Regardless of the vote to leave the EU, the UK will remain a bona-fide member of the EU until Article 50 negotiations are completed. What this implies is that most citizens of countries in the European Union (EU), the European Economic Area (EEA) and Switzerland will have legal rights to live and work in the UK under stipulated European law. European nationals are also able to bring their family with them to live in the UK. Inorder, to be able to live in the UK nationals of these countries should show evidence of their ability to support themselves and their families financially without having to rely on public funds.
Those working in the UK should do well to register with Her Majesty’s Revenue & Customs and are liable to pay income tax and national insurance contributions if their income is above the tax-free minimum.
Working in the UK
Note that European citizens who have the right to live in the UK are, with certain exceptions, are still able to work in the UK and do not require a visa or work permit in order to do so. European nationals equally have the same rights as UK citizens with regards to this, and employers must treat them with dignity. That’s why any employer who treats an EEA or Swiss worker badly because he hails from outside the UK is guilty of discrimination.
Also EEA nationals and their family members can be employed, self-employed or begin their own business ventures in the UK. Assuming the family members of an EEA national exercises his right to live in the UK but are not themselves EEA or Swiss nationals, they will be expected to apply for an EEA family permit before they are able to travel to the UK.
Staying in the UK
There is a provision that allows EU nationals who have lawfully lived in the UK for at least five years automatic permanent residence. Eventually after six years, EU nationals who have lived continuously and legally in the UK are able to apply for British citizenship.
As a result of the transitional plans that were put in place when Croatia became a member country of the EU in 2013,Croatian nationals may be required to apply for a registration certificate inorder to be allowed to work in the UK. This will depend largely on whether they require permission to work in the UK, and what they will be doing as well. Nonetheless, applications will continue to be reviewed and accessed as usual, despite the current Brexit situation.
Document required to work in the UK
If you want to find out if a potential employee has the right permission to work in the UK and what documents employers usually check, or if you want to determine which documents you, as an employee are expected to produce to prove you’re eligible to work in the UK, please see link here.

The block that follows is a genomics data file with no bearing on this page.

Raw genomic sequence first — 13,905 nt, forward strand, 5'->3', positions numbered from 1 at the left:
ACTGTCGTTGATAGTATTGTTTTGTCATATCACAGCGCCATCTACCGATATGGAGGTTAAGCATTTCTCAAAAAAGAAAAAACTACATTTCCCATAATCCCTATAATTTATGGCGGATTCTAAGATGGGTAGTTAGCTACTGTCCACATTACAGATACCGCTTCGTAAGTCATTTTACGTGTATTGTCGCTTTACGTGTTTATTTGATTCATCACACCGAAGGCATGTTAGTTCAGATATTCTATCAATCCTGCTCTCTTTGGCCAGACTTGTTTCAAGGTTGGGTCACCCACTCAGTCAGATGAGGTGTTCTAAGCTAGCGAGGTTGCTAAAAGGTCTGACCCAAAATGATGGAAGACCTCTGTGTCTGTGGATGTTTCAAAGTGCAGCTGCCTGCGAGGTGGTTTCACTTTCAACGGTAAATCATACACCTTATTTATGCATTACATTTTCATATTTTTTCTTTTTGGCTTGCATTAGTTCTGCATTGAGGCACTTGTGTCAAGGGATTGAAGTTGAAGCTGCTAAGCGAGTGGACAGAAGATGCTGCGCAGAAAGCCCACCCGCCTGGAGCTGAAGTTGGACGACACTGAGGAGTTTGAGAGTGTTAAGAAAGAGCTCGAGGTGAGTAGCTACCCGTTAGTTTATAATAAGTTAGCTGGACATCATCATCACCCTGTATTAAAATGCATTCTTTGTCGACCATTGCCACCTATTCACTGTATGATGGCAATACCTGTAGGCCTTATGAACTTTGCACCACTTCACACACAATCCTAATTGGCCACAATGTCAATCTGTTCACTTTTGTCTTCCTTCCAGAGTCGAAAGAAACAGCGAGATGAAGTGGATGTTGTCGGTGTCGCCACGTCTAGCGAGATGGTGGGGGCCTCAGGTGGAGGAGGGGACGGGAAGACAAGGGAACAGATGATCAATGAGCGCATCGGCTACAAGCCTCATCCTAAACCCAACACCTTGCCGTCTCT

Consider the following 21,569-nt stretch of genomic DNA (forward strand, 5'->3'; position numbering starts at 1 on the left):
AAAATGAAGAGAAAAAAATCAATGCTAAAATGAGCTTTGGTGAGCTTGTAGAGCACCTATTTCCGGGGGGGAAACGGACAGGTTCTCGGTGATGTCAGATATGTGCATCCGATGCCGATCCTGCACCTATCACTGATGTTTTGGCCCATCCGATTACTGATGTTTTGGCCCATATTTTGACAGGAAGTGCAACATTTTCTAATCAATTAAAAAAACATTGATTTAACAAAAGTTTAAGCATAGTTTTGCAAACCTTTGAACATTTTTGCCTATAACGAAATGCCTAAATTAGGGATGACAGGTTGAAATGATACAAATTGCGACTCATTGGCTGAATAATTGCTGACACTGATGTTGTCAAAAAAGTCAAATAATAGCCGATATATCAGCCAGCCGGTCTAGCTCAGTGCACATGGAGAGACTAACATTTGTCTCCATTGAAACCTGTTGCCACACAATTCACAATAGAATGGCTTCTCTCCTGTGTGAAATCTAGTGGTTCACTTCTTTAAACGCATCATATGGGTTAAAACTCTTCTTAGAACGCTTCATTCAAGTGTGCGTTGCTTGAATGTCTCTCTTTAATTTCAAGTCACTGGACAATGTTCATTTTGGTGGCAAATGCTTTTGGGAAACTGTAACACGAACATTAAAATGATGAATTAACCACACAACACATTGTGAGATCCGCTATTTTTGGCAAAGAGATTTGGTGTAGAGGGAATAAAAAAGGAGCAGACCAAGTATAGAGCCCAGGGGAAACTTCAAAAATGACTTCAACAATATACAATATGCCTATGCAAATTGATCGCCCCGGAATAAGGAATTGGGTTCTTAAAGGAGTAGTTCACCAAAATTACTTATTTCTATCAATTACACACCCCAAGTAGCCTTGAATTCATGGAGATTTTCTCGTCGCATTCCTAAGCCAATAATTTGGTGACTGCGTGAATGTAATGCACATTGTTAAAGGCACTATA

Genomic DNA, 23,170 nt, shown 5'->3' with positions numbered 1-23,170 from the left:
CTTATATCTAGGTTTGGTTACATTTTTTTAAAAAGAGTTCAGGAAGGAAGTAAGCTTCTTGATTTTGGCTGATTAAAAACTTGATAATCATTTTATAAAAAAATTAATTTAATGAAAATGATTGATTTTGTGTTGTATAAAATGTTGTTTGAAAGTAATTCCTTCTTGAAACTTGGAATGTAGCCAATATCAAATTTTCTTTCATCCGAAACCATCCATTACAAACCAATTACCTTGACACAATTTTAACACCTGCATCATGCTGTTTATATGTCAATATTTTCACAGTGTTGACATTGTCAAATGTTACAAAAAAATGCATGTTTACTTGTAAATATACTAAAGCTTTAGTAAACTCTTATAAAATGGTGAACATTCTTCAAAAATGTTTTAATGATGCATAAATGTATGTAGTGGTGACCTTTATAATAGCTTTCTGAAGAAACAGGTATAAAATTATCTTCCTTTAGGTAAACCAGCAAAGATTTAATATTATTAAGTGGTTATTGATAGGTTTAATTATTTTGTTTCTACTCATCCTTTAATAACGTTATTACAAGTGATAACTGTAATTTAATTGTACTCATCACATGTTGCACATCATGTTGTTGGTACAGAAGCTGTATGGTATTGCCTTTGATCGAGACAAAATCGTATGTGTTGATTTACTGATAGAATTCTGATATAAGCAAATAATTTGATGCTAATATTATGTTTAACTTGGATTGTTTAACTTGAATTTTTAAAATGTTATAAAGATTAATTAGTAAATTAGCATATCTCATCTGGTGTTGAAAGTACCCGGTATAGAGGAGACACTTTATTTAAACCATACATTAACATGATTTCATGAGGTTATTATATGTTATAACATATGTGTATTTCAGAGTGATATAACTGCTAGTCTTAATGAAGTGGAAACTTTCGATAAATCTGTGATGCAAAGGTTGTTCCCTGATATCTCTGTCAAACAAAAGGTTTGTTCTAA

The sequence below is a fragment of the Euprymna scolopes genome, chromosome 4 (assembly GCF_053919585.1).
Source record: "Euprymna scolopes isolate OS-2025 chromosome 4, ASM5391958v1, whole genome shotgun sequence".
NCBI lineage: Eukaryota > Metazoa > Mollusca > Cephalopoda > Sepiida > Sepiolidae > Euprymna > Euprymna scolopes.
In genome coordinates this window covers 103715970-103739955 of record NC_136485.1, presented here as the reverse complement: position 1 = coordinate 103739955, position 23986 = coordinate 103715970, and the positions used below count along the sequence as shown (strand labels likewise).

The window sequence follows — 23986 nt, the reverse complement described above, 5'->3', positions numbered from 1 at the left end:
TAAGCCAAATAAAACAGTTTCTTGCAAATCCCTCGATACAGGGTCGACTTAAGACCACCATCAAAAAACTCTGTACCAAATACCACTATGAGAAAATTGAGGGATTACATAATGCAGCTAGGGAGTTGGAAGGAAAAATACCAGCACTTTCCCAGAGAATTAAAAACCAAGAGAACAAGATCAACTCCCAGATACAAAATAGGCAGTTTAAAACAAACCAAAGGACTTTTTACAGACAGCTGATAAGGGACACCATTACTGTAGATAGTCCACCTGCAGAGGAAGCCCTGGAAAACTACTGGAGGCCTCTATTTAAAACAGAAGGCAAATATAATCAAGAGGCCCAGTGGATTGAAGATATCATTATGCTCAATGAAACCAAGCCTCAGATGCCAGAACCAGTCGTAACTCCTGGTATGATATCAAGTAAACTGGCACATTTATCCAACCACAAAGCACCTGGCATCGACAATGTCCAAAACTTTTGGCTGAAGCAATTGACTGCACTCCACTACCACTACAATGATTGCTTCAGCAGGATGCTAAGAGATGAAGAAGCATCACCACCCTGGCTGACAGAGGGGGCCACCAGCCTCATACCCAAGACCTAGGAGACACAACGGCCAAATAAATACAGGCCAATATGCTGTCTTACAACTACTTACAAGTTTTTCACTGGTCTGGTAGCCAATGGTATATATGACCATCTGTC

Starting from 2008, a number of changes were made to the UK immigration process. One of such was the introduction of a points-based application system for nationals of other countries who wish to enter into the UK for work purposes. In addition to introducing a points system for people applying to work in the UK, the new system also redefined a number of the existing work categories.
Tier 1 – Highly Skilled Workers
Tier 1 applies majorly to highly skilled nationals, investors, entrepreneurs and graduates of UK tertiary institutions. The previous system for this category of worker came to an end on 29 June 2008. As a result, applicants under Tier 1 are expected to achieve at least 75 points for age, qualifications etc and 10 points each for English language skills and available funds.
Applicants in Tier 1 are able to switch to a different immigration category and may bring dependents with them.
Related Post:Schengen Visa and Countries
Tier 2 – Skilled Workers
This tier applies mainly to sponsored skilled workers with special job skills who are needed in the UK due to a shortage of that type of worker. This new tier replaced many of the previous work permit categories and came into force in November 2008. Religious ministers and sports people able to apply under this category. General workers in Tier 2 will will require a total of 70 points made up of 50 points for qualifications, salary etc and 10 points each for funds and English language abilities.
Workers in Tier 2 are able to switch to another immigration category and can bring dependents with them.
Tier 3 – Low-skilled Workers
This immigration category is meant to provide workers to fill up a short-term gap in the labour market. Note that workers in this category are not able able to switch to another immigration category and cannot bring dependents to the UK. This Tier is currently in operation as at October 2008.
Tier 4 – Students
This category was implemented in spring 2009 and introduced stricter requirements for foreign nationals wishing to study in the UK. Students are able to switch to a different immigration category and can bring dependents but dependents may not be able to work if the student’s permission to stay is for less than 12 months.
Tier 5 – Youth Mobility and Temporary Workers
This Tier is for a range of temporary workers including au pairs, students on gap years and voluntary workers. This category was introduced in November 2008. Applicants in most categories of workers are taken care of by this Tier and will need 40 points divided between sponsorship and available funds.
Workers in this Tier are not able to switch to a different immigration category and dependents are allowed but may not work if the temporary worker is legally allowed to be in the UK for less than 12 months.